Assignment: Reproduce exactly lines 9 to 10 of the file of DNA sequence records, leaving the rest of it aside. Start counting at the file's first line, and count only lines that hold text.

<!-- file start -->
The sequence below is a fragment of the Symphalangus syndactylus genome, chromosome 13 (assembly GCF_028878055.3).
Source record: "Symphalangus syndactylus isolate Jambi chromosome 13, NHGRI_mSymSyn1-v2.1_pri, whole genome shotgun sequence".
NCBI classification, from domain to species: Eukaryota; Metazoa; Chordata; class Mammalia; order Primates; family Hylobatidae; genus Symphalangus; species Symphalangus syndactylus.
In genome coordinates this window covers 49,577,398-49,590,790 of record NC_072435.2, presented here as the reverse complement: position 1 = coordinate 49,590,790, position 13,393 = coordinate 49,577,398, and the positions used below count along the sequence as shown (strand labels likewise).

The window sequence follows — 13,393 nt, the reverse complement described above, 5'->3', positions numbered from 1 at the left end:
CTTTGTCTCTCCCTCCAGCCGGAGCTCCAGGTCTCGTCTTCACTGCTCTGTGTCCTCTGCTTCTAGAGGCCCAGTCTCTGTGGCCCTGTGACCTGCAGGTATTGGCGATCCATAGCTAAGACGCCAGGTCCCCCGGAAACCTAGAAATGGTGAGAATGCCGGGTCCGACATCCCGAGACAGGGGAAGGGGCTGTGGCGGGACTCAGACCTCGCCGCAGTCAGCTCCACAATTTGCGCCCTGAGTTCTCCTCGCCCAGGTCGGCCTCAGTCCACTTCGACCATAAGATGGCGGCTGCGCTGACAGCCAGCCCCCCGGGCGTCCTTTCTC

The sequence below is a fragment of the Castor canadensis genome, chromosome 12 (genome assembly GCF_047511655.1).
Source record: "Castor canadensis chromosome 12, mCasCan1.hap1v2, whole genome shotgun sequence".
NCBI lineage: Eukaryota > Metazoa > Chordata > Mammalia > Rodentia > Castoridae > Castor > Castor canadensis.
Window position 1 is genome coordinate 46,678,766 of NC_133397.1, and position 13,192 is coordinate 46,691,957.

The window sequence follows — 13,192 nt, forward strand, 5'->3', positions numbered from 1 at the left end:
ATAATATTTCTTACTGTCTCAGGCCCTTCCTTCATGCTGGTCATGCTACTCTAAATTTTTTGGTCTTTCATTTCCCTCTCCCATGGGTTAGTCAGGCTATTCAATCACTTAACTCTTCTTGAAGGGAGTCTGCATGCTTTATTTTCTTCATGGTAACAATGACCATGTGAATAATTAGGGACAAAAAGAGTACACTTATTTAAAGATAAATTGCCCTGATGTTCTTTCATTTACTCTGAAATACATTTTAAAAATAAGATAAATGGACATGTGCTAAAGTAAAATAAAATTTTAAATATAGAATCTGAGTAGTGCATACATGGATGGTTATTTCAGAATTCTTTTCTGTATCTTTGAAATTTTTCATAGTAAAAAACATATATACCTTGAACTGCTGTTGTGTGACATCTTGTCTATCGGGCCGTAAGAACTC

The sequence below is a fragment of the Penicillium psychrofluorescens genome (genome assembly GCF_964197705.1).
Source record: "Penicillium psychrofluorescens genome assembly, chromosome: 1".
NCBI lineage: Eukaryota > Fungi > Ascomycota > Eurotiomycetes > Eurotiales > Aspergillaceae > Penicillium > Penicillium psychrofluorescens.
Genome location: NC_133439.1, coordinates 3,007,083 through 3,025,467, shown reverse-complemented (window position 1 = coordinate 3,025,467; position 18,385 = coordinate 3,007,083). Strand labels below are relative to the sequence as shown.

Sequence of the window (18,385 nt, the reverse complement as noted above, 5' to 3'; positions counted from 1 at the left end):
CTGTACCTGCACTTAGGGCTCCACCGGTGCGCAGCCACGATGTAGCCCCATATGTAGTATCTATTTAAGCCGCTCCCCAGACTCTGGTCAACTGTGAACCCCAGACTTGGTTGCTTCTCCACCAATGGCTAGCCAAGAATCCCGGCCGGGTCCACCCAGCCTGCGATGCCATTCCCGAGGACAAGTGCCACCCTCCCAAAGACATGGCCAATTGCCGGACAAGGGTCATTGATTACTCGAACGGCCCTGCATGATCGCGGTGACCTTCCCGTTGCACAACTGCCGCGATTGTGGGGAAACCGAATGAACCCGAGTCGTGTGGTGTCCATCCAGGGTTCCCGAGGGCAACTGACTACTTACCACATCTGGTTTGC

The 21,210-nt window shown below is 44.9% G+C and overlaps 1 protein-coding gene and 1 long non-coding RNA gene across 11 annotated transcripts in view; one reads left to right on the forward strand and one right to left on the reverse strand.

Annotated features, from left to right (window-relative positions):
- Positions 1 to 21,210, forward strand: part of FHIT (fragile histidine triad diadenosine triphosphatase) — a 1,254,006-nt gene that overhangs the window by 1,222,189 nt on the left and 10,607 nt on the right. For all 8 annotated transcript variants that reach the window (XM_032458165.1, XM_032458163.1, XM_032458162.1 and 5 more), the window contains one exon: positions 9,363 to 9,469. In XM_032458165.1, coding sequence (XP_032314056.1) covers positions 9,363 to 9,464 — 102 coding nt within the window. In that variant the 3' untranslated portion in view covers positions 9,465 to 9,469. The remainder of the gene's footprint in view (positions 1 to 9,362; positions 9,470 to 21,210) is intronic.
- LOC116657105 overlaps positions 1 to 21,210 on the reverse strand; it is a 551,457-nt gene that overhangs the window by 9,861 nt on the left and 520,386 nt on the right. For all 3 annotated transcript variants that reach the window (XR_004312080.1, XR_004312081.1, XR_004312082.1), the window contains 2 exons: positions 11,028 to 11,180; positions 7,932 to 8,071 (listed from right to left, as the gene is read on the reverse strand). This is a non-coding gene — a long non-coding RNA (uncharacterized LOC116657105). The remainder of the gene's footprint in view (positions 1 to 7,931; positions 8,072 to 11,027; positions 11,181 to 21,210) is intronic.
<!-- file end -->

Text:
NCBI lineage: Eukaryota > Metazoa > Chordata > Mammalia > Rodentia > Castoridae > Castor > Castor canadensis.
Window position 1 is genome coordinate 46,678,766 of NC_133397.1, and position 13,192 is coordinate 46,691,957.